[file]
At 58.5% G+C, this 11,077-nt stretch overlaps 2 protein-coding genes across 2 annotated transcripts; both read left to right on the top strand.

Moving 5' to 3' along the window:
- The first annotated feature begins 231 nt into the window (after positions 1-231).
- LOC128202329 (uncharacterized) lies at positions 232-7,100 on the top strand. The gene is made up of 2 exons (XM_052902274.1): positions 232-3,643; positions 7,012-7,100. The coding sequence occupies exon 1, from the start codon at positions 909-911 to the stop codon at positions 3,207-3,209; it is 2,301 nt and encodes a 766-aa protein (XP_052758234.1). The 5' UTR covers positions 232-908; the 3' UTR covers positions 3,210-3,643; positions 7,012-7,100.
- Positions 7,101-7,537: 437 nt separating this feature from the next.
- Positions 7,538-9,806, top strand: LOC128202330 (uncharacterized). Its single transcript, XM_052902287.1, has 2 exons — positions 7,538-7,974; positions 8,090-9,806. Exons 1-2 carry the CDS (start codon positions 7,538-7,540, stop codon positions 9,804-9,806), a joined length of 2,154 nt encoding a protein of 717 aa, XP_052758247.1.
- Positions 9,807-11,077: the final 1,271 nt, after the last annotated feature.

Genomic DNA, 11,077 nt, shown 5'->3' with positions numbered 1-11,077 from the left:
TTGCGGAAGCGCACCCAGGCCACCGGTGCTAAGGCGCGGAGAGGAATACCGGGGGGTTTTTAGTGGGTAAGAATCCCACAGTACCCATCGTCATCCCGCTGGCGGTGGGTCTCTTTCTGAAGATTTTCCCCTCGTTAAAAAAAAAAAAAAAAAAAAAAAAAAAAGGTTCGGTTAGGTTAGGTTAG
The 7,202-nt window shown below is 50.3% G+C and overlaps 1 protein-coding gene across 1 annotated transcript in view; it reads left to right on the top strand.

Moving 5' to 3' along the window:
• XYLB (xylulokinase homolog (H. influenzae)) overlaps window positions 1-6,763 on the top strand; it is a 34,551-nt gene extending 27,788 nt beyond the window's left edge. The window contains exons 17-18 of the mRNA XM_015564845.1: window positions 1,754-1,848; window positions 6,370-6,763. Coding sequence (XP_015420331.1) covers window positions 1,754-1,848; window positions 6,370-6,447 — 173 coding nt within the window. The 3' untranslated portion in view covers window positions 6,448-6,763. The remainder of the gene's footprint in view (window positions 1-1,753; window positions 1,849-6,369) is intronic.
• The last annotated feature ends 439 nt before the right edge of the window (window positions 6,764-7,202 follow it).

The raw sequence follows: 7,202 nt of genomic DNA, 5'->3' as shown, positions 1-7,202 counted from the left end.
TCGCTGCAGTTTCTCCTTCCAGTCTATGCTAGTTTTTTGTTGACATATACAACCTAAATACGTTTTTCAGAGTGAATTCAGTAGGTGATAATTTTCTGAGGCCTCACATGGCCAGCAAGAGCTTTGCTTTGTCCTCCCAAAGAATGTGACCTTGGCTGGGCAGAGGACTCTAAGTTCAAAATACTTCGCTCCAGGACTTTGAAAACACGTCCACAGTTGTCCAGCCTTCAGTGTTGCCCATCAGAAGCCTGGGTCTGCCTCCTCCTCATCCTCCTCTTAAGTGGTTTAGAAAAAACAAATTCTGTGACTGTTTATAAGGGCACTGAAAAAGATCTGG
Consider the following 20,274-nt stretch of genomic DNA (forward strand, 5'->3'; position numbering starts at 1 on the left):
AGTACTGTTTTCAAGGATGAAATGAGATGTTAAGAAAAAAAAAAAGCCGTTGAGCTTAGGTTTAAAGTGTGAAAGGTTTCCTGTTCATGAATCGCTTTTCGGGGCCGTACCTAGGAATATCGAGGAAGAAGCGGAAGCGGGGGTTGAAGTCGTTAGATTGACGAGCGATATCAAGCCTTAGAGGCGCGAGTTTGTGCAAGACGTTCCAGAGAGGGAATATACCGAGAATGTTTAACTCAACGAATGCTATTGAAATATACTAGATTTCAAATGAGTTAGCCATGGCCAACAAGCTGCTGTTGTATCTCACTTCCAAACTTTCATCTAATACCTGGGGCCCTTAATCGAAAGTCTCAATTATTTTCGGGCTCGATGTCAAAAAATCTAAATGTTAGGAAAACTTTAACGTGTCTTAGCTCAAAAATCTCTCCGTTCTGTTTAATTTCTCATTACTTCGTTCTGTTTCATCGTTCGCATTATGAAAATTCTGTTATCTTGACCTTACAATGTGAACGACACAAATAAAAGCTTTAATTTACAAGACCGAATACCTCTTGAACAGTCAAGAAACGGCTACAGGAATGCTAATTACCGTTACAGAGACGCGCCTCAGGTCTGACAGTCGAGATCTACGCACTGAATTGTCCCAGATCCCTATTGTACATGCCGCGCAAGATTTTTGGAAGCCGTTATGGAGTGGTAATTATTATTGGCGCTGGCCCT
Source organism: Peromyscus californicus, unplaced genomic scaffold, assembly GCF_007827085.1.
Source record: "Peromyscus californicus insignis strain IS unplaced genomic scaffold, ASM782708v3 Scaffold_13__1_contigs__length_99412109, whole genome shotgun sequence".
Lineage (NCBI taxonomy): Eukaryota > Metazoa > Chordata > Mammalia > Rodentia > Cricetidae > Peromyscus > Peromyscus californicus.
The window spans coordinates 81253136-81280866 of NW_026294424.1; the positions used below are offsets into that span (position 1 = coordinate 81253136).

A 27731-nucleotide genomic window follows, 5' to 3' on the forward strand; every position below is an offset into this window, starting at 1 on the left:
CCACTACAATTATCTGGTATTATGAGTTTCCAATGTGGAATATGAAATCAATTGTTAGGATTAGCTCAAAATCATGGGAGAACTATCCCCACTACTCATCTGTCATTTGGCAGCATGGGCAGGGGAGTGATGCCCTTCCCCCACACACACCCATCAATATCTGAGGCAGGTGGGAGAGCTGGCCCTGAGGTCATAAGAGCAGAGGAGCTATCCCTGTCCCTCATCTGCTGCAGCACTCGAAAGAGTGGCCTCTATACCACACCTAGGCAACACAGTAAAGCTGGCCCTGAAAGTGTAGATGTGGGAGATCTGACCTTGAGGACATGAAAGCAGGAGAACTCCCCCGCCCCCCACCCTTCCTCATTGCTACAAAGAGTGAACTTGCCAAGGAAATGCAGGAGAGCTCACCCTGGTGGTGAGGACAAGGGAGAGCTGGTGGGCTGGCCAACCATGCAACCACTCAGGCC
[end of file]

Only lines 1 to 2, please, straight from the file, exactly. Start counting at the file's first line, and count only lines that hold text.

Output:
At 58.5% G+C, this 11,077-nt stretch overlaps 2 protein-coding genes across 2 annotated transcripts; both read left to right on the top strand.

Moving 5' to 3' along the window: